Add in a solid combat engine and this is a 5 star game, except for one massive glaring “going”. They recycle the same enemies, like an 80’s button masher, simply increasing their stats and experience. For a game that rests on combat, this is a huge issue, because the same enemies you’re fighting at the beginning, you’re fighting at the end. What this effectively does is skew the difficulty curve to the beginning, when you’re still learning how to stun-lock enemies, and first memorizing their patterns. By the end, you’ve seen them enough that no amount of extra health and damage is going to take you down. It’s understandable why this was done, the designs, and the enemies; they’re all details and cost a ton to create. But it’s a huge step back from the Souls games in this regard.
Other than these two main points, it’s minor incremental plusses and minuses. Pros: Beautiful graphics, well thought out warp system, cool-dual weapon system, great endings. Negatives: Repetitive boss battles, terrible healing system (forces grinding), and obfuscating environments.
It’s clear From Software set out to make a game that’s different than it’s predecessors, and stands on it’s own merits. In that, they have objectively succeeded.
Review: 4 Stars (out of 5)
Memory: Everything about Rom, The Vacuous Spider (especially the name)
Title: The Wolf Among Us
Maker: Telltale Games
Publisher: Telltale Games
Platform: PS Vita
Pop culture references the Walking Dead so incessantly, that I could never play the Telltale versions. They looked fine enough, but I just couldn’t bring myself to do it, even though I have the series sitting in Steam from a Humble Bundle. The Wolf Among Us is so enjoyable that it makes me want to go back and give those early games a try.
Title: Dragon’s Crown
Platform: PS Vita
There’s was a time half a decade ago when Vanillaware was killing it. It had developed Odin Sphere, which was gorgeous, had great reviews, and sold enough to warrant a “Greatest Hits” rerelease. But the reality was that while Odin Sphere was gorgeous, there wasn’t much too it. It plays it’s hand early, which makes it a chore to see it through to the end.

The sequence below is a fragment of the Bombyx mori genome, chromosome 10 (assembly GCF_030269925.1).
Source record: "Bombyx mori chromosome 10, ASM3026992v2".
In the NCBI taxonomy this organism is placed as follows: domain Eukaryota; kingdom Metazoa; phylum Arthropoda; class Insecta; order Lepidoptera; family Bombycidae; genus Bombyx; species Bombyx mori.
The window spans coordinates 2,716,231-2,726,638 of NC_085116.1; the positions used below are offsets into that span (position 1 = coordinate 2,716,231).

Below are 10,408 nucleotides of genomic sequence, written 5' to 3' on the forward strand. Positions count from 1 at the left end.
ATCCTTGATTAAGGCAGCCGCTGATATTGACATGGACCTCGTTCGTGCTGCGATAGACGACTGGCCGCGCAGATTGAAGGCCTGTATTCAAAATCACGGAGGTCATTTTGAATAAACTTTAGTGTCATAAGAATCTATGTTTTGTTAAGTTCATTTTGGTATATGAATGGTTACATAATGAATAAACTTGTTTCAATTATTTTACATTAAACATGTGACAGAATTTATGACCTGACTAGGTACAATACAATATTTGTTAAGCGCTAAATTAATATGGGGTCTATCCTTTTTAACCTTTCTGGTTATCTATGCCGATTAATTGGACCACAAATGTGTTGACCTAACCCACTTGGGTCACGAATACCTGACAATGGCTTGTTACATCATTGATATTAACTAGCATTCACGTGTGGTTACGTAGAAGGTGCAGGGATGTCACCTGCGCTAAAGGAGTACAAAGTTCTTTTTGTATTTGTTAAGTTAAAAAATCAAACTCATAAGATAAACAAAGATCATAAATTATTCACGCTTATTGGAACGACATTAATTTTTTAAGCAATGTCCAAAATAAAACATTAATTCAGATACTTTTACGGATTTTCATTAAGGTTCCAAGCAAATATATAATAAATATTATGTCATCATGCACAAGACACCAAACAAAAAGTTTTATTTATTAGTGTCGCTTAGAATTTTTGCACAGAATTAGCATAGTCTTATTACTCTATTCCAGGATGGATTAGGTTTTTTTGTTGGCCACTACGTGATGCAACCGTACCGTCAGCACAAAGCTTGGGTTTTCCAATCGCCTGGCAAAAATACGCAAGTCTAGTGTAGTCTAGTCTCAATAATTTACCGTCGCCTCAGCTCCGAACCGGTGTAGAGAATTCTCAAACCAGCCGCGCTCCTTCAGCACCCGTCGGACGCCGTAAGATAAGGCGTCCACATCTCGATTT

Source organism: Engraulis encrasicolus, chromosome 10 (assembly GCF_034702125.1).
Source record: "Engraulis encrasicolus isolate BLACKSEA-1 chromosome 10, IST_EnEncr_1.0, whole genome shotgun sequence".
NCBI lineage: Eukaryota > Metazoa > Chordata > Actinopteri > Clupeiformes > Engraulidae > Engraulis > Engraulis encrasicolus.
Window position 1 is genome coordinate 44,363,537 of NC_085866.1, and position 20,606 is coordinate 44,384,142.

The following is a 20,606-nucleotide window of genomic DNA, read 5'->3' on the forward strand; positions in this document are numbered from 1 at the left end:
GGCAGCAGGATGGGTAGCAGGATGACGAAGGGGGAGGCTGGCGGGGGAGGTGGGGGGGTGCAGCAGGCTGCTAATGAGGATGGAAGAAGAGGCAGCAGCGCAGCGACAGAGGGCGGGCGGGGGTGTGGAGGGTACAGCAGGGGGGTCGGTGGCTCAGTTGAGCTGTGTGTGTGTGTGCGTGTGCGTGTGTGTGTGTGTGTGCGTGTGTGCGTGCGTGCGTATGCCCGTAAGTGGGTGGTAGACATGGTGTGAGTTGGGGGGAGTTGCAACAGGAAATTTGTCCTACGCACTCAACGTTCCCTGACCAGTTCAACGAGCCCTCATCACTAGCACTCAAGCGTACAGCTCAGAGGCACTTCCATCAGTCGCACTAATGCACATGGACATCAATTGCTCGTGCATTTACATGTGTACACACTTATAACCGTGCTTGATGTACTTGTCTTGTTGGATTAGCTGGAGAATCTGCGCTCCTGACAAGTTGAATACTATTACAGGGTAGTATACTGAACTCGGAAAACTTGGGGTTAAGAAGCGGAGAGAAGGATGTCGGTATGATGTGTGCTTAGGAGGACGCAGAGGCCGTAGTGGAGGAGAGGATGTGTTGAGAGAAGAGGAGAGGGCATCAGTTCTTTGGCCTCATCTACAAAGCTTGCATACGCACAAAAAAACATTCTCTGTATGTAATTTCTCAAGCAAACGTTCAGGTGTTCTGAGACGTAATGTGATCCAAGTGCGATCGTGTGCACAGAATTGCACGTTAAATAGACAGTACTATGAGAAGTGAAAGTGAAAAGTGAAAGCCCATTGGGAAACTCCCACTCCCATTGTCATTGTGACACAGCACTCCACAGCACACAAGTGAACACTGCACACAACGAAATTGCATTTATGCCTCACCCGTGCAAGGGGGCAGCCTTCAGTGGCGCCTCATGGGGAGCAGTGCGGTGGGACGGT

In the end, it’s a beautiful game of limited scope. A single town, few NPC characters, limited differences between classes, and a shortage of levels, all betray that it’s a minor game. But it’s a minor game where you’re going to have more fun the final time you play it than the first.
Title: Gargoyle’s Quest
Publisher: Armor Games
Cost: $3.99 (on Nintendo eShop)
I’ve wanted to play Gargoyle’s Quest ever since I found the Nintendo power card with Firebrand (Red Arremer if you’re a stickler) on the front of it. Described to me as mix between an RPG and an Adventure game, it seemed to straddle that “Zelda 2” spectrum of early Ninentdo games. And while you do walk around in an overview, and there’s a few command prompts, it’s really an action game through and through.
So in the end, alls well that ends well.
Memory: It’s the only game I can remember that doesn’t provide development credits at the end
Title: Infinity Blade 2
Maker: Chair Entertainment and Epic Games
Cost: Free from iOS Anniversary (Normally $6.99)
Faded in the Rinse and Repeat
I had fun playing the first Infinity Blade. There were a lot of flaws but it wore them on its sleeve. Repetition was necessary because you’re immortal… ah, clever. And the controls for battles were simple yet effective, at a time when it seemed like only endless runners had made an effective use of the touch-screen. Even the story, which was still needlessly complex, worked out ok because it was so understated. A few lines here or there, odd reveals abound, and you’re left with something that your mind could fill in.
Infinity Blade 2 is none of those things. Err I take that back, it’s all of those things, which is why it’s disappointing. It’s the same graphics, the same mechanics, just more of it. The first games graphics were impressive because of when it was released and the unique art design. The second is a complete recycle of these. The dialogue that was enjoyable in small doses becomes schlock in long monologues. It’s only after people keep talking that you realize how little you care about any of the characters. If they had kept their mouths shut maybe they could have fooled me. What is perhaps the most unforgivable is that low-hanging fruit like rebalancing the magic system, and improving the grinding level system, remain bizarrely untouched.
The battles are still fun, if growing tired (again recycled), and the secrets that reveal themselves on multiple play-throughs remains an incredibly fresh mechanic that is executed on a high level. Murdering giant secret bosses was literally the only thing that kept me coming back after the short story runs to completion. In the end, it’s a incredibly safe game that’s unable to realize why the first was such a success.
Review: 2 stars (out of 5)
Memory: Accidentally stumbling on a secret boss early and being decimated in seconds.